Previously hosted by Notre Dame University since 2010, the History of Science Society will now be hosted by Penn and the Science History Institute for at least the next five years, according to Penn Today. The Science History Institute will be the society’s headquarters, providing space for onsite meetings, exhibitions, and programming. At the same time, Penn will fund mentorship and work opportunities for students with the society’s executive office.
The History of Science Society calls itself “the world’s largest society dedicated to understanding science, technology, medicine, and their interactions with society in historical context.” Founded in 1924 and now boasting over 3,000 members, the History of Science Society has historically been hosted by a single university. The dual partnership between Penn and the Science History Institute will be the first of its kind.
“For Penn students — graduate and perhaps even undergraduate — in history and sociology of science, this is an incredible opportunity to learn what it means to work for an academic society and to get skills, experience, and credentials,” said M. Susan Lindee, the Janice and Julian Bers Professor of History and Sociology of Science and chair of the History and Sociology of Science department, to Penn Today.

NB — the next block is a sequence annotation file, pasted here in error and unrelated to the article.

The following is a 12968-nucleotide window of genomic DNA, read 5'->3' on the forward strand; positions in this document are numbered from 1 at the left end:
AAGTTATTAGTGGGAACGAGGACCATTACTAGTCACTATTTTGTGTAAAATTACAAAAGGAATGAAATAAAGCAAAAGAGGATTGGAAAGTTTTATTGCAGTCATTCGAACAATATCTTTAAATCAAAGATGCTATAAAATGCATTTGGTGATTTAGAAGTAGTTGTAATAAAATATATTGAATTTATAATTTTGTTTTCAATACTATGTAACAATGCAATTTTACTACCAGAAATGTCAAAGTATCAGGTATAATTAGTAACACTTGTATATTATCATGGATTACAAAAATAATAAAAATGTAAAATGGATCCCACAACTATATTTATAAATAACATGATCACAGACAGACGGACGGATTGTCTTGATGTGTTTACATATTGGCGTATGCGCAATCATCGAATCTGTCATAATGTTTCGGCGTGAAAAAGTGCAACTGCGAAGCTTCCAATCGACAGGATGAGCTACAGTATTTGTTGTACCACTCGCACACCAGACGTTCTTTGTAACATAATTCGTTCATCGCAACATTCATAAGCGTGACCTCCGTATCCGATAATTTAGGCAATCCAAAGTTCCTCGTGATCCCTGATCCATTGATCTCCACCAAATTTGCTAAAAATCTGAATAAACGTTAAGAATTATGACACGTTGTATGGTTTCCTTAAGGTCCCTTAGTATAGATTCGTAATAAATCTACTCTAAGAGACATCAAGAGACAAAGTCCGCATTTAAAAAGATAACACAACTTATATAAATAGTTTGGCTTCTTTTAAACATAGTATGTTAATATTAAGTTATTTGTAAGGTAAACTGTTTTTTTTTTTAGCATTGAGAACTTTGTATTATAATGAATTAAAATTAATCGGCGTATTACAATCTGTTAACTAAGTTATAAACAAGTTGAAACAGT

The History of Science Society holds an annual meeting for scholars to attend and present their work. This year's conference has a theme of "Sustainability, Regeneration, and Resiliency" and will be held in Chicago from November 17 to 20.
Lindee championed the society’s relocation efforts, along with Projit Mukharji, an associate professor in the department, Michelle DiMeo, director of the Othmer Library at the Science History Institute, and David Cole, the Science History Institute’s president and CEO.
“This new partnership builds off of decades of collaboration between the Science History Institute and the University of Pennsylvania,” DiMeo told Penn Today. “Welcoming the HSS executive office [to Philadelphia] will enable more collaboration across our community, create mentorship opportunities for students and fellows, and provide a platform for reaching new audiences.”